Tuesday, August 16, 2005

Three Reasons for a Life Insurance Trust in British Columbia

If you own a life insurance policy consider creating a trust and designating a trustee to distribute the proceeds instead of designating the beneficiaries directly or designating your estate. There are at least three good reasons for using a trust.

First, a trust offers greater flexibility than naming a beneficiary directly. For example, you may wish for the insurance proceeds to go to your spouse if he or she outlives you. But, if your spouse dies first, you want the insurance proceeds to go to your children. If a child also dies before you, it may be desirable to provide that the child’s share goes to the deceased’s child’s own children. This relatively simple and common distribution is difficult to accomplish by naming the beneficiaries on the insurance designation forms. You could name your spouse, with your children as alternate beneficiaries, but this does not provide for grandchildren if one of your children dies before you. Or you could name your spouse as the sole beneficiary, and if he or she dies before you, the insurance proceeds would go to your estate. You could then provide for your children and grandchildren in your will. However, you may prefer to keep the insurance proceeds out of your estate for the reasons discussed below.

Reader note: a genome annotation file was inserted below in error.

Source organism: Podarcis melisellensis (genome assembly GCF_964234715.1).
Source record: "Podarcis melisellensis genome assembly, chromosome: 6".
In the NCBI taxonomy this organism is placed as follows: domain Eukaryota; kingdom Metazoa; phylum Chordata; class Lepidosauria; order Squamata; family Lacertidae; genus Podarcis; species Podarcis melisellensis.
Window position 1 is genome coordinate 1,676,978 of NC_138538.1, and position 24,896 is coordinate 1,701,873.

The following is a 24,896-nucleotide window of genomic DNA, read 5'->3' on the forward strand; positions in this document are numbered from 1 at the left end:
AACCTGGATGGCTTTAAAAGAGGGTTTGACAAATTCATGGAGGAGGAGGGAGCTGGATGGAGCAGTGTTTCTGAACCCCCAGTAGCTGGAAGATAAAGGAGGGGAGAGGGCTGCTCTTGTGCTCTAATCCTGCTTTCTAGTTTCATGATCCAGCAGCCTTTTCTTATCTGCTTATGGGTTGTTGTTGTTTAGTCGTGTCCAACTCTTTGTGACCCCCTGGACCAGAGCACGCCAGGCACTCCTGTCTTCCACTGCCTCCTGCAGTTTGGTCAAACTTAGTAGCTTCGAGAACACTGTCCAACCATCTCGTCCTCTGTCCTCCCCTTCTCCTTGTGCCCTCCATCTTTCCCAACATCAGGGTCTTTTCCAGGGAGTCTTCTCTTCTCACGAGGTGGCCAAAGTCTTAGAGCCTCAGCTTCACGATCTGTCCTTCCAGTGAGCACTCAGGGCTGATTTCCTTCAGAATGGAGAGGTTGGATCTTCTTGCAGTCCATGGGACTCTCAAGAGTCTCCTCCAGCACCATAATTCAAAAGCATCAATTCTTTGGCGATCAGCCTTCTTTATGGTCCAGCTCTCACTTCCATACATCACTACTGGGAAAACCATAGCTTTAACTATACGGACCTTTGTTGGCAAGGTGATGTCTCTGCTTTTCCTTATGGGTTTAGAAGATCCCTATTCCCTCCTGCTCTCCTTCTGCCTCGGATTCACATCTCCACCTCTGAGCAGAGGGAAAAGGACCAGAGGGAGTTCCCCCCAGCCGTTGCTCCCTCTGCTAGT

Second, if you use a trust designation instead of designating your estate as the beneficiary, you can save probate fees by keeping the insurance proceeds out of your estate. When your executor probates your will, he or she has to pay probate fees calculated on the value of the estate assets. Because in a properly drawn trust designation, the insurance proceeds do not form part of your estate, the proceeds will not be considered for the purpose of calculating probate fees.

Third, by keeping the insurance proceeds out of your estate, it is more difficult for anyone who wishes to challenge your will or make a claim against your estate to successfully claim the insurance proceeds. For example, in British Columbia, under the Wills Variation Act, RSBC 1996, c. 490, a spouse or child may ask the court to vary your will on the grounds that you have not made adequate provision for the spouse or child. However, the Wills Variation Act does not currently provide the court with the power to vary a life insurance trust designation. A person claiming under the Wills Variation Act would also have to persuade a court that there is a legal basis for setting aside the insurance trust designation so that the insurance proceeds fall into the estate. Setting aside an insurance trust is difficult.

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